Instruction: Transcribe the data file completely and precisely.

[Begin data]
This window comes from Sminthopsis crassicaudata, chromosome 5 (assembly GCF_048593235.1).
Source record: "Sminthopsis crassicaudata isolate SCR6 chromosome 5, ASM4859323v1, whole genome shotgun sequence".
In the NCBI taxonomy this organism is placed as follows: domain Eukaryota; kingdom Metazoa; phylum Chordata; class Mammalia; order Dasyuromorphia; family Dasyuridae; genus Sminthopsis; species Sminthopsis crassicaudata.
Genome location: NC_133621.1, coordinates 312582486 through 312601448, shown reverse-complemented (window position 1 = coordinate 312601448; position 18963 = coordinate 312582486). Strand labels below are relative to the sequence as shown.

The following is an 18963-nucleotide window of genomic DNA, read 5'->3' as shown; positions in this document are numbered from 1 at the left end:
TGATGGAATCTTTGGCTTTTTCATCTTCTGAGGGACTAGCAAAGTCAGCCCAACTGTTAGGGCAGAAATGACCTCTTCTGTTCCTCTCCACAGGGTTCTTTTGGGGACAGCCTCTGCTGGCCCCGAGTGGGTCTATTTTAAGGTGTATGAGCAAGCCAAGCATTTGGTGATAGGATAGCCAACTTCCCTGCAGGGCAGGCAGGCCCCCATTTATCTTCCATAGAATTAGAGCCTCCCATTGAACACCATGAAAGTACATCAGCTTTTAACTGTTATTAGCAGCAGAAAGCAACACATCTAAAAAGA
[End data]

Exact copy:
This window comes from Sminthopsis crassicaudata, chromosome 5 (assembly GCF_048593235.1).
Source record: "Sminthopsis crassicaudata isolate SCR6 chromosome 5, ASM4859323v1, whole genome shotgun sequence".
In the NCBI taxonomy this organism is placed as follows: domain Eukaryota; kingdom Metazoa; phylum Chordata; class Mammalia; order Dasyuromorphia; family Dasyuridae; genus Sminthopsis; species Sminthopsis crassicaudata.
Genome location: NC_133621.1, coordinates 312582486 through 312601448, shown reverse-complemented (window position 1 = coordinate 312601448; position 18963 = coordinate 312582486). Strand labels below are relative to the sequence as shown.

The following is an 18963-nucleotide window of genomic DNA, read 5'->3' as shown; positions in this document are numbered from 1 at the left end:
TGATGGAATCTTTGGCTTTTTCATCTTCTGAGGGACTAGCAAAGTCAGCCCAACTGTTAGGGCAGAAATGACCTCTTCTGTTCCTCTCCACAGGGTTCTTTTGGGGACAGCCTCTGCTGGCCCCGAGTGGGTCTATTTTAAGGTGTATGAGCAAGCCAAGCATTTGGTGATAGGATAGCCAACTTCCCTGCAGGGCAGGCAGGCCCCCATTTATCTTCCATAGAATTAGAGCCTCCCATTGAACACCATGAAAGTACATCAGCTTTTAACTGTTATTAGCAGCAGAAAGCAACACATCTAAAAAGA